In a decision handed down last week, a federal judge in New York applied New York’s statute of limitations, which allows a policyholder to file a lawsuit more than seven years after her apartment suffered water damage.1 Here are the relevant facts recited by the court:
In early 2014, the plaintiff learned that her apartment in New York City had sustained severe water damage. She immediately reported the damage to Pacific Indemnity, in accordance with the terms of her property insurance policy (“Policy”). But prompt notification to the insurer was only a condition. In order to recover her claim, the plaintiff was also required to take reasonable means to protect her property from further damage; prepare an inventory of damaged property; be tried under oath, if so requested; and provide, within sixty days of the request, a signed, sworn proof of loss.
The plaintiff met all these requirements. But Pacific Indemnity spent years delaying the claims process, with costly consequences for claimants. In particular, the policy provides that the insured “may not surrender any property to us unless we agree to accept it, or to a third party unless we consent.”; In effect, this required the plaintiff to retain all of her damaged property until Pacific Indemnity agreed to dispose of it. By delaying the inspection of plaintiff’s damaged property for several years, Pacific Indemnity forced plaintiff to incur years of unnecessary storage costs.
In 2021, Pacific Indemnity ultimately denied coverage for plaintiff’s property damage, citing plaintiff’s failure to comply with the required terms and conditions as a reason for nonpayment. In so doing, Pacific Indemnity invoked the term of the policy which provides that the insured “agrees[s] not to bring legal action against us unless you have first complied with all the terms of this policy.’ The police also state that the insured “consents”.[s] to bring an action against us within two years after a loss occurs.’ The policy does not define the term “loss”.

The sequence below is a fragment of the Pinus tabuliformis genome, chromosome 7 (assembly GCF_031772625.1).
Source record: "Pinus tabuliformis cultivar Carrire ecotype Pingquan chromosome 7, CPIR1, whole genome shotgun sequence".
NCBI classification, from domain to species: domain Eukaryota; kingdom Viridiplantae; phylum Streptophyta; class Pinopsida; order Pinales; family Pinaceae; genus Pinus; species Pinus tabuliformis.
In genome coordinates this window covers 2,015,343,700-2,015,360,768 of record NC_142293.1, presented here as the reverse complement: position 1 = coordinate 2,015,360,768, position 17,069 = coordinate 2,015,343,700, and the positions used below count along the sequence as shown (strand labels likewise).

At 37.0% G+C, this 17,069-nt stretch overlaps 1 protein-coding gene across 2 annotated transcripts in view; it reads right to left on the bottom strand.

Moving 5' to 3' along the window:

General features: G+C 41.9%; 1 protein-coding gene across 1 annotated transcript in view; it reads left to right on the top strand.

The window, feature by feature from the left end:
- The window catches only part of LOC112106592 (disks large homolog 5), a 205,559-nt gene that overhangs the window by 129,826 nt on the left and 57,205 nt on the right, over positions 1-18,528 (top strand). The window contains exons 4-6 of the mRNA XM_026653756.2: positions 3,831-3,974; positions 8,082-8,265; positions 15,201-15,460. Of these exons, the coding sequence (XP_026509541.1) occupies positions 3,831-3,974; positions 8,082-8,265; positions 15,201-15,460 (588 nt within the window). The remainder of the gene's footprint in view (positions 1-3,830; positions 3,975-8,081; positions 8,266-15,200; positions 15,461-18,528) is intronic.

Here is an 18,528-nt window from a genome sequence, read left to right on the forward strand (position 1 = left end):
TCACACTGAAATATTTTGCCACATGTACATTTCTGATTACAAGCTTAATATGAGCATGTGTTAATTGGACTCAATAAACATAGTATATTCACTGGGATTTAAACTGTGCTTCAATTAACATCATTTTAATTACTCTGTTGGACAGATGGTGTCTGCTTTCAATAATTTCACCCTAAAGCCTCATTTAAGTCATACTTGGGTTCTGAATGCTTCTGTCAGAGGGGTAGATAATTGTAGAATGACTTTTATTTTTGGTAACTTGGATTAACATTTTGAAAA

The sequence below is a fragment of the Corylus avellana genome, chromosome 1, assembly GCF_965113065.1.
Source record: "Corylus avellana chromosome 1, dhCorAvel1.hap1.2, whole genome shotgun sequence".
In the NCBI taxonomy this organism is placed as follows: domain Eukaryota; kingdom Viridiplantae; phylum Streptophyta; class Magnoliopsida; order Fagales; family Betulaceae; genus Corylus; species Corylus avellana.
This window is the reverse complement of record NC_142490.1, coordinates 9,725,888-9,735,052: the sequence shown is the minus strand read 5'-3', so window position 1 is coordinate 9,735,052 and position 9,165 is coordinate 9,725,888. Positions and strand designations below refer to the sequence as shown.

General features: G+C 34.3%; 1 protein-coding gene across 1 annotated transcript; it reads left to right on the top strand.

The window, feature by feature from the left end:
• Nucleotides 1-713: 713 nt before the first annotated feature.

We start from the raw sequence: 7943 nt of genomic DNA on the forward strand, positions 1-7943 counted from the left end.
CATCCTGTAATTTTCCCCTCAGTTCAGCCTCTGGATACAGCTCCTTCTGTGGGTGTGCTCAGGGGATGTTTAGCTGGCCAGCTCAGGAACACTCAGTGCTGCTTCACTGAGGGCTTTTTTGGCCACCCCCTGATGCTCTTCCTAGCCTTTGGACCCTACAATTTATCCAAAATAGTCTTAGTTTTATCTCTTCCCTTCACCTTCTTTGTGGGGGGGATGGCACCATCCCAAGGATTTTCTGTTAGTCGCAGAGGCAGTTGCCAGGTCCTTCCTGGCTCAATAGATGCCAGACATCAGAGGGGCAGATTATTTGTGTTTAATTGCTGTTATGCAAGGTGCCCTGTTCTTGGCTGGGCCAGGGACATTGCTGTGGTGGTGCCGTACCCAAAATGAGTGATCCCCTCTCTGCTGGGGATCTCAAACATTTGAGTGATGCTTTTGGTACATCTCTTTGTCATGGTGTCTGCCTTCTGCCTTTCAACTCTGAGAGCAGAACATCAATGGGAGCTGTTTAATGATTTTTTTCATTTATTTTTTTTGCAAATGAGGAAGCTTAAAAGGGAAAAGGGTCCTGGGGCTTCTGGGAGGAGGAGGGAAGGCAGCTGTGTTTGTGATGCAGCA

The plaintiff commenced this action in February 2022…
Based on these facts and the specific policy language, the judge ruled that the policyholder timely filed suit under New York law:
New York law generally allows parties to a contract six years to bring an action for an alleged breach of contract.3 CPLR § 213(2). “However, the parties to a contract may agree to shorter statutes of limitations, which are normally enforceable when reasonable and in writing.” Vitrano v. State Farm Ins. Co.No. 08-cv-103, 2008 WL 2696156, at *2 (SDNY July 8, 2008) (citing John J. Kassner & Co. against the City of New York46 NY2d 544, 551 (1979)). “Dismissal is appropriate when the action is commenced after the contractual statute of limitations.” Polcom USA, LLC v. Affiliated FM Ins. Co., 551 F.Supp. 3d 290, 294 (S.D.N.Y. 2021).
The policy at issue here contains a contractual statute of limitations that provides that the insured must “consent to bring an action against [Pacific Indemnity] within two years after a loss occurs.’ The term “loss” is not defined in the policy. However, Pacific Indemnity argues that it is clear from a reading of the entire policy and the use of the word “loss” throughout that suit must be brought within two years after the underlying injury occurred. Pacific Indemnity argues that the action is therefore premature because it was brought about eight years after the water damage occurred. This argument is precluded by precedent.
IN Fabozzi v. Lexington Insurance Company., 601 F.3d 88 (2d Cir. 2010), the Second Circuit addressed language in an insurance contract that required plaintiffs to bring suit “within two years after the date of loss.” Similar to what is the case here, the insurance company argued that when looking at the policy as a whole, and using the word “loss” throughout, the limitation provision clearly runs from the date the loss occurred. Rejecting this argument, the Second Circuit explained that the term “loss” was not defined in the policy and that “[a]For the most part, the other uses of “loss” in the contract make this expression ambiguous. This ambiguity necessarily defeated the insurer’s interpretation, the Second Circuit continued, because “it is well-settled law that where an insurer has drafted the policy.” . . any ambiguity in the policy should be resolved in favor of the insured.” As a result, the court concluded that the statute of limitations ran from the date the insured’s claim arose—which, under New York law, usually occurs at the time of the breach.
The policyholder in this case was lucky to have that policy language. We have cautioned that New York policies often have a 12-month deadline to file suit, as noted in New York’s statute of limitations can be contractually shortened to as little as one year from the date of lossand New York’s statute of limitations and the impact of the covid-19 closures.
Dreams have no deadlines. I’m thinking about doing bigger and better things and having more fun doing it.
—LL Cool J
1 Hochfelder v. Pacific Indemnity Co.No. 1:22-cv-2012 (SD NY March 9, 2023).